My Experience Working in an Ugandan Refugee Settlement

What is it like to travel to Uganda and work in a refugee settlement? Here is my story embarking on such an incredible journey.

You’re here alone? The border patrol gave me a skeptical look as I attempted to explain my situation. No, I corrected. I was here to conduct gender based analysis (GBA+) research in Uganda’s largest refugee settlement and apply for funding from the Canadian government.

I flashed my yellow-fever vaccine card at her and gave my most confident smile.

With one eyebrow raised, she shrugged and waved me through.

My goal for the trip was to work with a team of Simbi Foundation researchers to help advance gender equality initiatives and girls’ empowerment programs in Uganda. We acknowledged the need to implement a self-sustaining and sustainable project that would benefit Block 10.

A picture that I took of the students living in Block 10, Bidibidi Refugee Settlement.

I had no desire to be like past NGO groups who entered the settlement, shoved money at whatever initiative sounded the best to them, stayed in their air-conditioned vehicles, and then left without a word. How was that benefiting anyone? If anything, it seemed quite insulting to shove the wealth of the Western world into the face of a child.

After flying for 20h+ and then riding in a bus for another 7h+ over unpaved terrain, I tried my best not to complain. My neck ached and my back hurt, but I kept my mouth shut. How could you complain when outside your door children were sleeping in the streets?

These children, as I was soon to find out, had seen some of the worst horrors of the civil war: the death of a family member, having to escape their house in the middle of the night, loosing all their possessions and belongings. The list seemed endless.

A sign posting to remind elementary students at the Twajiji Primary School to avoid early marriage.

In the Bidibidi Refugee Settlement, I worked for a total of two weeks. It gave me enough time to get a brief glimpse of the reality there, but not the whole picture.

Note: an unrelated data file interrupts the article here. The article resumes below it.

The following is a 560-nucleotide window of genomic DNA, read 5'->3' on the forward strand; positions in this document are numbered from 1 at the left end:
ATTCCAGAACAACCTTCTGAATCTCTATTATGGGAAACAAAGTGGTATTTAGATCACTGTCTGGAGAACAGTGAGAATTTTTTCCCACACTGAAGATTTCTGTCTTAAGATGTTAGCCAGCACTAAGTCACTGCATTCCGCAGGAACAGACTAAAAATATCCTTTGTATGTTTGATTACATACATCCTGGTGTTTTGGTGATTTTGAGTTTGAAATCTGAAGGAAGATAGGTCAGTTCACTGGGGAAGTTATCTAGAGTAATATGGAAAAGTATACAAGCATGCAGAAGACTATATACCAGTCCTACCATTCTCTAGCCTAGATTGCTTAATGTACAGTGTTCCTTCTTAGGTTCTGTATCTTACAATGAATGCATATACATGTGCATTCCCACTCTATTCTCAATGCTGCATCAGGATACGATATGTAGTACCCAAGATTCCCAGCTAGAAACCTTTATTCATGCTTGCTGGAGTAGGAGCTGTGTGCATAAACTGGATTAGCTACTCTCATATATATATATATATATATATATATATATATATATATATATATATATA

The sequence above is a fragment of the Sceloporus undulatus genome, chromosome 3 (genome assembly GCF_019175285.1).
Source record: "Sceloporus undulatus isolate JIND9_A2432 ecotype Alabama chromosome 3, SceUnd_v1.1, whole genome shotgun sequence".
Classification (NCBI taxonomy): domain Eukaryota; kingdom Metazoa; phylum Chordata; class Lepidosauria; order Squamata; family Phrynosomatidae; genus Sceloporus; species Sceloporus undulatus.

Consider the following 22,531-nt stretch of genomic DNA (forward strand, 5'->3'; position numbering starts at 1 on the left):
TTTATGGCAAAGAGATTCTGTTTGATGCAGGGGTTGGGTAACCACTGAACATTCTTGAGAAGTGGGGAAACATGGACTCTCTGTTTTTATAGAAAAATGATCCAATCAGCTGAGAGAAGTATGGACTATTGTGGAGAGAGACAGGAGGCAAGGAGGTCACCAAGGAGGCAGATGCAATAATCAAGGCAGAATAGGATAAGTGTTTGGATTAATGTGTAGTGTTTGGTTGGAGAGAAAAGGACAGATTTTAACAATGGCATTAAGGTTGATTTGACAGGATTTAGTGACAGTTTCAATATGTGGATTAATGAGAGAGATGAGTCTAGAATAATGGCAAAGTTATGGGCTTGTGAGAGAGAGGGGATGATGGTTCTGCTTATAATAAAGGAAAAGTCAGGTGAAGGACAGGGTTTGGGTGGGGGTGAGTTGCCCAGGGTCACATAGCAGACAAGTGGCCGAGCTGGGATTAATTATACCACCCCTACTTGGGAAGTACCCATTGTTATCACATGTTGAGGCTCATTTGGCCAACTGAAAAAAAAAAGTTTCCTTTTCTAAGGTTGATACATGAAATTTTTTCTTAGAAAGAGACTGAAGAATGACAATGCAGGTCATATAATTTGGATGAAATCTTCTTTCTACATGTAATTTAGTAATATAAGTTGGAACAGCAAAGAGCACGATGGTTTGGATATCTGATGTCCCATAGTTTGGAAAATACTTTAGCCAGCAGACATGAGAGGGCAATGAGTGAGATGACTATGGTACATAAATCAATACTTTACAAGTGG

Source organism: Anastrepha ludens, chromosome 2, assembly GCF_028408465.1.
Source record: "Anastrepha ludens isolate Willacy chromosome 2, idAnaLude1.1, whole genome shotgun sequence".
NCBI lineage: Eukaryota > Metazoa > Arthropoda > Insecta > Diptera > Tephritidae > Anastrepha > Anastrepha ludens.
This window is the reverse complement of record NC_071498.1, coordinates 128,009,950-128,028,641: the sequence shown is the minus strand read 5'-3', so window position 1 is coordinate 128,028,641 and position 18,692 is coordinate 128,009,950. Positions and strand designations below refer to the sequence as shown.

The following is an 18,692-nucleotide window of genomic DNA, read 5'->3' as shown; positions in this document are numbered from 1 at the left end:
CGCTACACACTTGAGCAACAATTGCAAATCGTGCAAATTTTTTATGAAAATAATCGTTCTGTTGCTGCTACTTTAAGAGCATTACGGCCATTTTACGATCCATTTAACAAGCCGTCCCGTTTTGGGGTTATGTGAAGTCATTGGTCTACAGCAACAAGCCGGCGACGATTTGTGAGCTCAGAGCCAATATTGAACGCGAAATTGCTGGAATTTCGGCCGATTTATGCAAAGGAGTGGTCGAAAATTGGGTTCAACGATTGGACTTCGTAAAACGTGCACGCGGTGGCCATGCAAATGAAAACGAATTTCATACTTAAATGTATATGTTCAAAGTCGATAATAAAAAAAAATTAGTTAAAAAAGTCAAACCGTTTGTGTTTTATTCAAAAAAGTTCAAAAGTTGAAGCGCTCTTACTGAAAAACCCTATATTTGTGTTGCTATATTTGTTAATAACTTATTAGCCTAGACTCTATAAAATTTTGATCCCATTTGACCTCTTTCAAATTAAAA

I quickly learned that a large number of mothers and children had fled from the ongoing South Sudanese civil war, along with the traumas that carried with it. Most of the men and fathers had stayed behind to watch over their property and secure their belongings.

It was a temporary fix to live in the refugee settlement. Many of the woman I spoke to emphasized that. I wanted to believe it too, but I knew deep down that such a statement would be optimistic.

The South Sudanese Civil War has raged throughout the country for the past twenty-two years, it didn’t look like it was ending anytime soon. More than 4 million people have been displaced, with about 1.8 million of those internally displaced, and about 2.5 million needing to flee to other countries (citation). Even the UN has succumbed to the belief that this situation was not going to improve in the coming future.

It broke my heart as we passed through Kampala (the capital city of Uganda), but also made me appreciate all the things I took for granted in life. The roof over my head. Family by my side. Support in each personal endeavor.

Despite what I believed to be ruin, the inhabitants saw as a way of life. I had met some of most generous and friendliest people throughout my stay there. To this day, I keep in-touch with many of my friends over Whats App.

Upon arriving to Canada, one of the most frequent questions that I’m asked is: What was the hardest part of your trip? Living in a refugee camp? Seeing poverty and ruin? Not getting mugged or kidnapped?

No, I would say. The answer might surprise you.


It wasn’t the lack of running water or the holes in the ground that served as toilets, even the malaria-carrying mosquitoes and 40°C heat didn’t bother me. The worst part was having to leave the most beautiful place in the entire world and travel back home.

The hardest part was saying goodbye.

Did you like this post? Check out my other article Querida Espana (Dear Spain).

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